Monday, December 01, 2008
Artwork for the opening credits of El pantano de las animas
blooms in a version with decent color.
Spooky opening scene for El pantano de las animas.
El pantano de las animas (Swamp of the Lost Souls/Swamp of the Lost Monster, 1957) is one of those Gaston Santos western horror films that most know in a faded color version, if at all. So it was nice to see a brief preview of the film on the French DVD of La marca del muerto (The Mark of Death, 1960), which I just received today. The colors are significantly better than what we saw on another Santos film, CasaNegra's presentation of El grito de la muerte (American title: The Living Coffin, 1959). Too bad CasaNergra never got around to showcasing El pantano before the company went under. Not that it's that good of a film. But it'd be nice to see in a good color presentation.
Sunday, November 30, 2008
Miguel Morayta's El vampiro sangriento (The Bloody Vampire) appears to have been a popular film worldwide. It received a release in Spain, probably in the 1960s, though possibly in the early 1970s, when domestic Spanish horror itself was booming. Above is the Spanish lobby card.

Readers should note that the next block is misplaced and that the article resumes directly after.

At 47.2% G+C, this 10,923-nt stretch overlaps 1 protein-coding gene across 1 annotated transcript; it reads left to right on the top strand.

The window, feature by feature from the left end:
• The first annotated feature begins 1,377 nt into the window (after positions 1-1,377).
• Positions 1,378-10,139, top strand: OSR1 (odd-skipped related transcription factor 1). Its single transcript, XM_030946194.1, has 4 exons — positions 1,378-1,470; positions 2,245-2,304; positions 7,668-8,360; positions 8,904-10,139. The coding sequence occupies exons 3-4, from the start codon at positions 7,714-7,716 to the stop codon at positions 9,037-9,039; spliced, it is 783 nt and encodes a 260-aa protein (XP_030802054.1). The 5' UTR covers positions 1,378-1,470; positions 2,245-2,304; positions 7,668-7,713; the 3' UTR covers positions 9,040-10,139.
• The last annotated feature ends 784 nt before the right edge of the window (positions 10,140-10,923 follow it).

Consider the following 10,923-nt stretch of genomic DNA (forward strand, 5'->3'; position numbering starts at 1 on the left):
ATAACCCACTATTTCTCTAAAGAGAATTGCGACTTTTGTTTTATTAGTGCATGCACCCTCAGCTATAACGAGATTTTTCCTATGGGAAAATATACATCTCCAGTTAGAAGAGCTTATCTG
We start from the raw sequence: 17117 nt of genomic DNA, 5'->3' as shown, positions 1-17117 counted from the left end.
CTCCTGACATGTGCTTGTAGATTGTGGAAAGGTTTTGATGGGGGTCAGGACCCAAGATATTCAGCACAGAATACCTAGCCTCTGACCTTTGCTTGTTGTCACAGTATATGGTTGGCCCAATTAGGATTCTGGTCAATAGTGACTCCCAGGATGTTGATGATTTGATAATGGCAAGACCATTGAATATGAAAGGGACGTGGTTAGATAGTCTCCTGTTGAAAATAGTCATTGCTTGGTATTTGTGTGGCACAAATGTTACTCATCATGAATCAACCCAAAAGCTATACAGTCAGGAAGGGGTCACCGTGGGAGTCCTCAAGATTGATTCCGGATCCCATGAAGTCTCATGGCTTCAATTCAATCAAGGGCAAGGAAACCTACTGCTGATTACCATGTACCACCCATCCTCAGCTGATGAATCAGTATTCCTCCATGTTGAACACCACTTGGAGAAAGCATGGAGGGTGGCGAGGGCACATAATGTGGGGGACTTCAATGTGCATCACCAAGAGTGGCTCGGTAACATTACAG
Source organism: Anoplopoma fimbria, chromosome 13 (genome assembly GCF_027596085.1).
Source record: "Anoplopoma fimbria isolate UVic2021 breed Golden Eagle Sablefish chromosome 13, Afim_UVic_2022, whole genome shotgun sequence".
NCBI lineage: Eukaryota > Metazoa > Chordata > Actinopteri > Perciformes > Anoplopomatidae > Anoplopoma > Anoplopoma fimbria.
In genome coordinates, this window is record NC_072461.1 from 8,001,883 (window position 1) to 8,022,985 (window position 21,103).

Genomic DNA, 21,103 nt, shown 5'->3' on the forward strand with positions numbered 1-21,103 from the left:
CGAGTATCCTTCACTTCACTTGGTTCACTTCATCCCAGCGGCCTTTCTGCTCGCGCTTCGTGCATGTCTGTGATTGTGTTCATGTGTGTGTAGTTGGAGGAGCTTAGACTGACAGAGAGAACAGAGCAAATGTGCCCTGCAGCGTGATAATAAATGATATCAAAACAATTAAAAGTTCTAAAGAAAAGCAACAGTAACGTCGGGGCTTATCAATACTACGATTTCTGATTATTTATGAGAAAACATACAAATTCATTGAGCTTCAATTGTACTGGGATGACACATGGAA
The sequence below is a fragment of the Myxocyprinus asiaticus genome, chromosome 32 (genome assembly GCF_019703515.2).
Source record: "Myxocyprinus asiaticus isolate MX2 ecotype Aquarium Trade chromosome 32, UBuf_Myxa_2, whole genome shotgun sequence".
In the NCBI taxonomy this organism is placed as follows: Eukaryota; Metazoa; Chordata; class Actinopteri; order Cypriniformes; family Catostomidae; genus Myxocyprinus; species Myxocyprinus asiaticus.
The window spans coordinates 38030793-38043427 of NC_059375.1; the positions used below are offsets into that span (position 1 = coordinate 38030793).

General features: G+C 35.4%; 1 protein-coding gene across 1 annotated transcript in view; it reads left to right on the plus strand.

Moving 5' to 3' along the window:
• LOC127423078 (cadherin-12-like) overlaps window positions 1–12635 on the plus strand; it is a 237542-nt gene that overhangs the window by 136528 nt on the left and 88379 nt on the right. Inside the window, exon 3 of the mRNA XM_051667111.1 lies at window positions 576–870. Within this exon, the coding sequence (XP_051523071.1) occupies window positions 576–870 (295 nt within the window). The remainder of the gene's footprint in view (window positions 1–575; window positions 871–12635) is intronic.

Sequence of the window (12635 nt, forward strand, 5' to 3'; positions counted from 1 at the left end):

Friday, November 28, 2008
I know many people have been waiting to see the VAMPIROS AND MONSTRUOS book finally come out (including the authors!) and I realize the delay has been long, but I am spending most of my free time trying to finalize everything. I'm happy to report that I'm making significant headway. Excepting for the completely unexpected (which does happen in life), VAMPIROS AND MONSTRUOS should be with a publisher in 2009, hopefully somewhere in the first few months, so that a fall publication (in time for Halloween?) can be realized.
Part of the light at the end of the tunnel is due to my decision to do a second volume. There just isn't enough space to fit everything into one volume, and it was getting hopeless trying to fit and write everything into one book. The second volume should not have the delay of the first, as I already have a fair amount of material collected for it.
Thursday, November 13, 2008
The outrageous and hallucinatory El vampiro sangriento (The Bloody Vampire), now on YouTube in the original Spanish version, directed by Miguel Morayta and starring Carlos Agosti as Count Frankenhausen. For non-Spanish speaking patrons of this blog, there is a lengthy synopsis of the film at the World of K. Gordon Murray website.
Part Eleven (Final Part):
Sunday, November 09, 2008
Above you see the back of an upside down postcard, with an autograph of Lorena Velazquez, and below that a ticket for a showing of The Aztec Mummy vs. the Human Robot. This is how in my good fortune, so atypical of my normal fortune, I came to get these....